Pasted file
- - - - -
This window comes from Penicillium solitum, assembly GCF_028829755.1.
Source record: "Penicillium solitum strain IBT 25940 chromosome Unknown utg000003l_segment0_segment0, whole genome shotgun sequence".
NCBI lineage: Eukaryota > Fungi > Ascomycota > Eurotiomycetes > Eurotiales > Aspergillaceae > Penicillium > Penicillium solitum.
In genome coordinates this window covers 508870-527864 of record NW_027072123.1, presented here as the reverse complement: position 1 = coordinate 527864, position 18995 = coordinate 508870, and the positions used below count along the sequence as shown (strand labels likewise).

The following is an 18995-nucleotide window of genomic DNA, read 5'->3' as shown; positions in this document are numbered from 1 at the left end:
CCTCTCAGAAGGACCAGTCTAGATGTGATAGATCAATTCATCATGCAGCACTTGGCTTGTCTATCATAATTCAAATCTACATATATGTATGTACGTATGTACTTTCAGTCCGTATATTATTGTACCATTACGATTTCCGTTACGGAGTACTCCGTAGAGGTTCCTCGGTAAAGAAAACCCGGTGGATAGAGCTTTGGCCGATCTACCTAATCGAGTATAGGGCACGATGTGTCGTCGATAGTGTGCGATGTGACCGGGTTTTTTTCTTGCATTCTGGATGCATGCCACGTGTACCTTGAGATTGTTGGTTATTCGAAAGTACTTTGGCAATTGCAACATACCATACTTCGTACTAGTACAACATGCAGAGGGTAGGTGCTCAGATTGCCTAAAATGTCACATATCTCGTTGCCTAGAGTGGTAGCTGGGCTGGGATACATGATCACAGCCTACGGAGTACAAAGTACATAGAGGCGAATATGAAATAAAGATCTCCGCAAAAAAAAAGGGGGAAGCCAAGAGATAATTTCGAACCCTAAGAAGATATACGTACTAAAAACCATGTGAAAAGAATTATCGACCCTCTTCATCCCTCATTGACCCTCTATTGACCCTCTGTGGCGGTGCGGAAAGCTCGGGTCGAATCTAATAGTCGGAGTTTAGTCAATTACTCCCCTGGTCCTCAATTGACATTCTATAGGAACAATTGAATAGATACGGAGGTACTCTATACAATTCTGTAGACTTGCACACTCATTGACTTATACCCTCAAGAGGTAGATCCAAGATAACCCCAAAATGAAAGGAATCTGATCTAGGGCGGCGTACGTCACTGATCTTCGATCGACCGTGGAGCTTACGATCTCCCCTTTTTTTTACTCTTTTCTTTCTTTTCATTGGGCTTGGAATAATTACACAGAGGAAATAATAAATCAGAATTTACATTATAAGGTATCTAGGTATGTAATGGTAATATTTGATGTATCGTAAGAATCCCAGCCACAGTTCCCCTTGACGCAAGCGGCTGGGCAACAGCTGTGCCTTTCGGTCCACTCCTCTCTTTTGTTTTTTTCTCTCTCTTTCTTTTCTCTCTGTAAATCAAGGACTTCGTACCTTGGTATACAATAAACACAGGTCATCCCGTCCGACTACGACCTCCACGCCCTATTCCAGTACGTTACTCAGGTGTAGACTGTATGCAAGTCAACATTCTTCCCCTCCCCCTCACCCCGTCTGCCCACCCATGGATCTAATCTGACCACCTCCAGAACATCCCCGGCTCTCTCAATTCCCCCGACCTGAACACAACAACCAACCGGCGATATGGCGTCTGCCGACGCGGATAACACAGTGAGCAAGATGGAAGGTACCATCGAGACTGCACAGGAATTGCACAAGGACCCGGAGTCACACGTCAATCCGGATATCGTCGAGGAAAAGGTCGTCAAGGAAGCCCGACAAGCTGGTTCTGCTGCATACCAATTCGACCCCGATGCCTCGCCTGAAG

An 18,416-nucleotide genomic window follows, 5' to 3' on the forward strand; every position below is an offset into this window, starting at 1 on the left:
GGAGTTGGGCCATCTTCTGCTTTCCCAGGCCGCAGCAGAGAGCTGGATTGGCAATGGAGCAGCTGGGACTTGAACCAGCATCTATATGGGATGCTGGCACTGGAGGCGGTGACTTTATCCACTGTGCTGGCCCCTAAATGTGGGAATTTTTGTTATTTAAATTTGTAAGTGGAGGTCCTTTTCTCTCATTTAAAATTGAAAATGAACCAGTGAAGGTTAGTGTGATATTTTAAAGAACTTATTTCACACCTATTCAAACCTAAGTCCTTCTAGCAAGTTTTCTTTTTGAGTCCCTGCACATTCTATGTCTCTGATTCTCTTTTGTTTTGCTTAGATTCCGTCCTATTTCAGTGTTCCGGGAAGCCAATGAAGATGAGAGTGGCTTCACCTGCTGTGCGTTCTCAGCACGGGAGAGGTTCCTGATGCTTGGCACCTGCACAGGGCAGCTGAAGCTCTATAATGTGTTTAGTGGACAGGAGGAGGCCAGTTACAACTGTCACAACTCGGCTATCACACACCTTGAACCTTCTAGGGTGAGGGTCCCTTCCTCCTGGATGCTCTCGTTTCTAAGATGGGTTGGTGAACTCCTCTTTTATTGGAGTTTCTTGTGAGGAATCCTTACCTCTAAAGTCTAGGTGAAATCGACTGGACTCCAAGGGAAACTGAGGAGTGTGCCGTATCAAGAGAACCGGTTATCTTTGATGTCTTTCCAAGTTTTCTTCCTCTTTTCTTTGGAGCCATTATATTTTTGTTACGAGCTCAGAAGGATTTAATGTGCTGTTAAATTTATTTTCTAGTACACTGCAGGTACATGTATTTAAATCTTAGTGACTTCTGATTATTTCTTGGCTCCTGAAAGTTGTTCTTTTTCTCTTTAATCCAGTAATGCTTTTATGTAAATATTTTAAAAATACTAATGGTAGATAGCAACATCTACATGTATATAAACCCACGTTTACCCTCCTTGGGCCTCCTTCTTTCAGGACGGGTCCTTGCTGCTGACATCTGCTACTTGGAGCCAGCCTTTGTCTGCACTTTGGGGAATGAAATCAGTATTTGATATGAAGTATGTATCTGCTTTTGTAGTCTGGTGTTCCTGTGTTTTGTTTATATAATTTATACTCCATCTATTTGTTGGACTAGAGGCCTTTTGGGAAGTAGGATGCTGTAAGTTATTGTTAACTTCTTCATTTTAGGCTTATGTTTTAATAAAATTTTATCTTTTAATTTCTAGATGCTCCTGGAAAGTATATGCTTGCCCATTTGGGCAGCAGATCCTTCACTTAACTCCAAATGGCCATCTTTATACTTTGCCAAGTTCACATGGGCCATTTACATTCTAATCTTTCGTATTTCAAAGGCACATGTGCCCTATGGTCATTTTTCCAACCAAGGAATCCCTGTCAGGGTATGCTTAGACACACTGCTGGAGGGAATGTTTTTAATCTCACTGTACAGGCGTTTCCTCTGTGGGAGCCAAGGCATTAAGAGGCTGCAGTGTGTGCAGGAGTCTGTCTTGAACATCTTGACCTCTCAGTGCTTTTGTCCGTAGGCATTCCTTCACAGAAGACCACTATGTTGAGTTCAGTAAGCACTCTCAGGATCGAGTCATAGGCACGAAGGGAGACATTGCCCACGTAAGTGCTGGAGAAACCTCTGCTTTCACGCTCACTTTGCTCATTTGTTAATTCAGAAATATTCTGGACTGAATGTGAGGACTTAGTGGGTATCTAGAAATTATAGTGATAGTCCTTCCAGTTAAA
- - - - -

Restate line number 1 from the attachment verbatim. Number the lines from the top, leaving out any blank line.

This window comes from Penicillium solitum, assembly GCF_028829755.1.